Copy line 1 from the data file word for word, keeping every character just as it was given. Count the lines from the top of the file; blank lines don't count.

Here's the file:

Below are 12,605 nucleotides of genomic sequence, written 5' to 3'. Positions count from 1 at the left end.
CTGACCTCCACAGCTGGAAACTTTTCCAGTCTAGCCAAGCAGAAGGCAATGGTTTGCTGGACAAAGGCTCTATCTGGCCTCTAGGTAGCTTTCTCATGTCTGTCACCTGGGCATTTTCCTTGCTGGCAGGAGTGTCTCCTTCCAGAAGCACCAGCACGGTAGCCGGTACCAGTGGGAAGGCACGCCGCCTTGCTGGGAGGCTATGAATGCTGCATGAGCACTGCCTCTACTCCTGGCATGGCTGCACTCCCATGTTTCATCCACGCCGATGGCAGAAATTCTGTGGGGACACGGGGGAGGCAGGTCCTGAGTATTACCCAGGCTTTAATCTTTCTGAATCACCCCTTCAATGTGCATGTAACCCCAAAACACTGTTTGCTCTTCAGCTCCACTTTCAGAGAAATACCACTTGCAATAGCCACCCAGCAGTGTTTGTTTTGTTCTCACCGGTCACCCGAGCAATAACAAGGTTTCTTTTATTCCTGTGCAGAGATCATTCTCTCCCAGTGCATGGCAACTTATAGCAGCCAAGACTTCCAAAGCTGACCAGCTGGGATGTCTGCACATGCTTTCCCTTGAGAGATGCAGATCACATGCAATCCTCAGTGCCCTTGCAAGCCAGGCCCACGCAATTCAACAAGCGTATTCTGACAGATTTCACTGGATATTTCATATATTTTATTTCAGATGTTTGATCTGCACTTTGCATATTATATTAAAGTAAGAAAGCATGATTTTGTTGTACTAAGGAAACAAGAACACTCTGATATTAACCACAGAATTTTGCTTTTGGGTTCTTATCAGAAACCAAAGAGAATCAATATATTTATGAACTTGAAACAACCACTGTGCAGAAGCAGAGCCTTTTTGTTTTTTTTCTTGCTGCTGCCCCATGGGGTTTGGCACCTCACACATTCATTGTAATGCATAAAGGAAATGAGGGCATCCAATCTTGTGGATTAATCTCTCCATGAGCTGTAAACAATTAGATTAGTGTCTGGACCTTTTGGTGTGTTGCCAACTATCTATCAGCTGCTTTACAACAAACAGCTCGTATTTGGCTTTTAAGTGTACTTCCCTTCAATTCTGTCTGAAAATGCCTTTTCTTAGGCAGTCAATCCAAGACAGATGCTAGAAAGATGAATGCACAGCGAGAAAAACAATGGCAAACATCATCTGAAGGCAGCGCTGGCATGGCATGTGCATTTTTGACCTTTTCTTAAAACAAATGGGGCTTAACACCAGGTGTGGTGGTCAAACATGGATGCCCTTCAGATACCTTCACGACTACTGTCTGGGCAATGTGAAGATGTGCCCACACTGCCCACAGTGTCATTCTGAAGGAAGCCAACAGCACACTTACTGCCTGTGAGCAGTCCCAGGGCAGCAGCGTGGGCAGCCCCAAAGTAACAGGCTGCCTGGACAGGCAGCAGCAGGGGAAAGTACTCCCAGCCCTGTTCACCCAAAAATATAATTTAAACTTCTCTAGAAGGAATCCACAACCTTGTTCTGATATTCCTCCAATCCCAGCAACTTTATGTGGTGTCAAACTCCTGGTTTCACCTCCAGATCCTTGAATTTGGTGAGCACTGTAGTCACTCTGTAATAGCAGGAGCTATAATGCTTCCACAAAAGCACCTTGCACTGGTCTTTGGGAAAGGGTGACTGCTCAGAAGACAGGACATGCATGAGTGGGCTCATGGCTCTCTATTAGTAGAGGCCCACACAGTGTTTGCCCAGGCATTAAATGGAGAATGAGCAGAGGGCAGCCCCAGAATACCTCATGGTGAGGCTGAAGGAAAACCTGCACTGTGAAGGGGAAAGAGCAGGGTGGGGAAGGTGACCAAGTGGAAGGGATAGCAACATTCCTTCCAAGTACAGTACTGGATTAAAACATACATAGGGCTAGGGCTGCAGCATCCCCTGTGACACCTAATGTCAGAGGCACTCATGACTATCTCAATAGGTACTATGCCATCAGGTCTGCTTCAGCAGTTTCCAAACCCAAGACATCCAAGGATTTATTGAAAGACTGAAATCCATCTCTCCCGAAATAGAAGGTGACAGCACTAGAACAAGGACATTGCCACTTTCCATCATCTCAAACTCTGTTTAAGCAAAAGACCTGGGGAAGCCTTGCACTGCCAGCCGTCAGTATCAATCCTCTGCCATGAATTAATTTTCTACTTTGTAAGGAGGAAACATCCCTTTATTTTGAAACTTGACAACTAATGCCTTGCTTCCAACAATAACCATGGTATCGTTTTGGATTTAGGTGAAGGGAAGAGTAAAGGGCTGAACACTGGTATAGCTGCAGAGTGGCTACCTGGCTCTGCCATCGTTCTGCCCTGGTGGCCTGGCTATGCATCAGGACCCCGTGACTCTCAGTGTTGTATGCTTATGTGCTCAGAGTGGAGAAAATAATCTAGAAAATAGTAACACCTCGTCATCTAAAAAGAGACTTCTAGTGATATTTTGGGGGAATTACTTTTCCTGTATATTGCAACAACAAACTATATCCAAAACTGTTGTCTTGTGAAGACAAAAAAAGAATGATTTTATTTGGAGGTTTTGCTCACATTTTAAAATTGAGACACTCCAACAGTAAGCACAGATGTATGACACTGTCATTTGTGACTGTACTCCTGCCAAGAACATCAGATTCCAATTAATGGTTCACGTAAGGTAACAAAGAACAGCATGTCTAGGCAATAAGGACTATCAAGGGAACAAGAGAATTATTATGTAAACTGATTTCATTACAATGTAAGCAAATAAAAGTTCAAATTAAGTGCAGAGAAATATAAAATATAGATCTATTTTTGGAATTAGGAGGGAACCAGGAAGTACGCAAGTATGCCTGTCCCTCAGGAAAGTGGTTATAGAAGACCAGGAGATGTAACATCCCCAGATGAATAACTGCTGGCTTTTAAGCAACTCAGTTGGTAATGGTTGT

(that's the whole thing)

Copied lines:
Below are 12,605 nucleotides of genomic sequence, written 5' to 3'. Positions count from 1 at the left end.